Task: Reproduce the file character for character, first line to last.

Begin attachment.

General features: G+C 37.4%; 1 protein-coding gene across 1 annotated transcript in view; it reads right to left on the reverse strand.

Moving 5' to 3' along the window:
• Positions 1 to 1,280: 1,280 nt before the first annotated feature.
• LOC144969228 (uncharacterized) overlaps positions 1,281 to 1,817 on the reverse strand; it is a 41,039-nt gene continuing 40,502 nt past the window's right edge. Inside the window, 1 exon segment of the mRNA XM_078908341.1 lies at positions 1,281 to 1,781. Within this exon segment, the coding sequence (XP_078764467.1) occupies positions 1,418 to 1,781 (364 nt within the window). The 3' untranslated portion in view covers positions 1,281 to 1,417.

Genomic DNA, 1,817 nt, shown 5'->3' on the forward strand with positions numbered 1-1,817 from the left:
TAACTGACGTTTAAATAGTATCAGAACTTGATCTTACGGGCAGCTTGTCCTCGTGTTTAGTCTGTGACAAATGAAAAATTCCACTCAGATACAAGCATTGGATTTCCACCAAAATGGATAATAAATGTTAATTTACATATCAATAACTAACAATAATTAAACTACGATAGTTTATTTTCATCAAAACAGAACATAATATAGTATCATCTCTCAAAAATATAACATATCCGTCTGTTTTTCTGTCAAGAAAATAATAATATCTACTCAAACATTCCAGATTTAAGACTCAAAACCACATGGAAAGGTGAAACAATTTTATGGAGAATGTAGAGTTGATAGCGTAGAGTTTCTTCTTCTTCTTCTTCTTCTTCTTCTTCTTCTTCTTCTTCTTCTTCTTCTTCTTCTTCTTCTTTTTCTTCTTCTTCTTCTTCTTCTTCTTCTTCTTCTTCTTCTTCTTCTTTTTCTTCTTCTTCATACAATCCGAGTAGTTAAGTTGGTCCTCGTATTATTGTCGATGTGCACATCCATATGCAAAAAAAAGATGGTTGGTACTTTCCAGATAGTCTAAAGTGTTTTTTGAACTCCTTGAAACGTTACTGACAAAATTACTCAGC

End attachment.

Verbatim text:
General features: G+C 37.4%; 1 protein-coding gene across 1 annotated transcript in view; it reads right to left on the reverse strand.

Moving 5' to 3' along the window:
• Positions 1 to 1,280: 1,280 nt before the first annotated feature.
• LOC144969228 (uncharacterized) overlaps positions 1,281 to 1,817 on the reverse strand; it is a 41,039-nt gene continuing 40,502 nt past the window's right edge. Inside the window, 1 exon segment of the mRNA XM_078908341.1 lies at positions 1,281 to 1,781. Within this exon segment, the coding sequence (XP_078764467.1) occupies positions 1,418 to 1,781 (364 nt within the window). The 3' untranslated portion in view covers positions 1,281 to 1,417.

Genomic DNA, 1,817 nt, shown 5'->3' on the forward strand with positions numbered 1-1,817 from the left:
TAACTGACGTTTAAATAGTATCAGAACTTGATCTTACGGGCAGCTTGTCCTCGTGTTTAGTCTGTGACAAATGAAAAATTCCACTCAGATACAAGCATTGGATTTCCACCAAAATGGATAATAAATGTTAATTTACATATCAATAACTAACAATAATTAAACTACGATAGTTTATTTTCATCAAAACAGAACATAATATAGTATCATCTCTCAAAAATATAACATATCCGTCTGTTTTTCTGTCAAGAAAATAATAATATCTACTCAAACATTCCAGATTTAAGACTCAAAACCACATGGAAAGGTGAAACAATTTTATGGAGAATGTAGAGTTGATAGCGTAGAGTTTCTTCTTCTTCTTCTTCTTCTTCTTCTTCTTCTTCTTCTTCTTCTTCTTCTTCTTCTTCTTCTTTTTCTTCTTCTTCTTCTTCTTCTTCTTCTTCTTCTTCTTCTTCTTCTTTTTCTTCTTCTTCATACAATCCGAGTAGTTAAGTTGGTCCTCGTATTATTGTCGATGTGCACATCCATATGCAAAAAAAAGATGGTTGGTACTTTCCAGATAGTCTAAAGTGTTTTTTGAACTCCTTGAAACGTTACTGACAAAATTACTCAGC